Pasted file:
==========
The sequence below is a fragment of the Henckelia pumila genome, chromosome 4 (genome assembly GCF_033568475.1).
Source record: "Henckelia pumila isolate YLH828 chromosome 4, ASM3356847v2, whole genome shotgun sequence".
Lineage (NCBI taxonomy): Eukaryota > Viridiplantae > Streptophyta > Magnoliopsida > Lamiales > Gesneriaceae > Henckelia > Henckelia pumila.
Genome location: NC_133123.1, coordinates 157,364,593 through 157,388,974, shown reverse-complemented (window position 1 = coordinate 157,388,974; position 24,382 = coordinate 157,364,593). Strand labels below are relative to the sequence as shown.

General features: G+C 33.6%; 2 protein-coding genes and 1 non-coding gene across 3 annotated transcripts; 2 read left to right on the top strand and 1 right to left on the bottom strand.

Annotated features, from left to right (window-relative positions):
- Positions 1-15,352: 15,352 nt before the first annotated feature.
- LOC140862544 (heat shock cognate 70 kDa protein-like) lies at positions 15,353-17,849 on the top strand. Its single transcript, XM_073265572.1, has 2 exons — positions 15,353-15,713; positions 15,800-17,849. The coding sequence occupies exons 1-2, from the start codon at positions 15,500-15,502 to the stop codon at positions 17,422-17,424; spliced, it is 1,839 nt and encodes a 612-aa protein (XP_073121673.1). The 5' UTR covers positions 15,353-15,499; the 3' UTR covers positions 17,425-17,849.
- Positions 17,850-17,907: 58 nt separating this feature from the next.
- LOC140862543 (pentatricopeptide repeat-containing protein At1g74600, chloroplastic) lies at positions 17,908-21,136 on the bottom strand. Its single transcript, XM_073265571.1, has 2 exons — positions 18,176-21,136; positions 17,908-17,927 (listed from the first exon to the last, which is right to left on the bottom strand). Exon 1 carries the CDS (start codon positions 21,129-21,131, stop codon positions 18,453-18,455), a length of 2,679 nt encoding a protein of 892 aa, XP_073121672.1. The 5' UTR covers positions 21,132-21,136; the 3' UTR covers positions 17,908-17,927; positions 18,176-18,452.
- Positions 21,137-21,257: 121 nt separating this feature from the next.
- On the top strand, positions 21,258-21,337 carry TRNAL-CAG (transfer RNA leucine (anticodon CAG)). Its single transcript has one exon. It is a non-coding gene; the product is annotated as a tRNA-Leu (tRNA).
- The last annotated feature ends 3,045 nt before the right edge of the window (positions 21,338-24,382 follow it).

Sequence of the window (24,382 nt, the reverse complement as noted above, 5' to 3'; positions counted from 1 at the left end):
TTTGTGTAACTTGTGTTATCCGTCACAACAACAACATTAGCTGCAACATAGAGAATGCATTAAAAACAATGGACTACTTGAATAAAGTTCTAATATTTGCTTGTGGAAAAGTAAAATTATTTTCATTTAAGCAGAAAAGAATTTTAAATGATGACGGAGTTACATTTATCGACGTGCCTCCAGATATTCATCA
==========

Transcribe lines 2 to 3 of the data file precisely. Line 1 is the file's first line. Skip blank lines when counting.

Source record: "Henckelia pumila isolate YLH828 chromosome 4, ASM3356847v2, whole genome shotgun sequence".
Lineage (NCBI taxonomy): Eukaryota > Viridiplantae > Streptophyta > Magnoliopsida > Lamiales > Gesneriaceae > Henckelia > Henckelia pumila.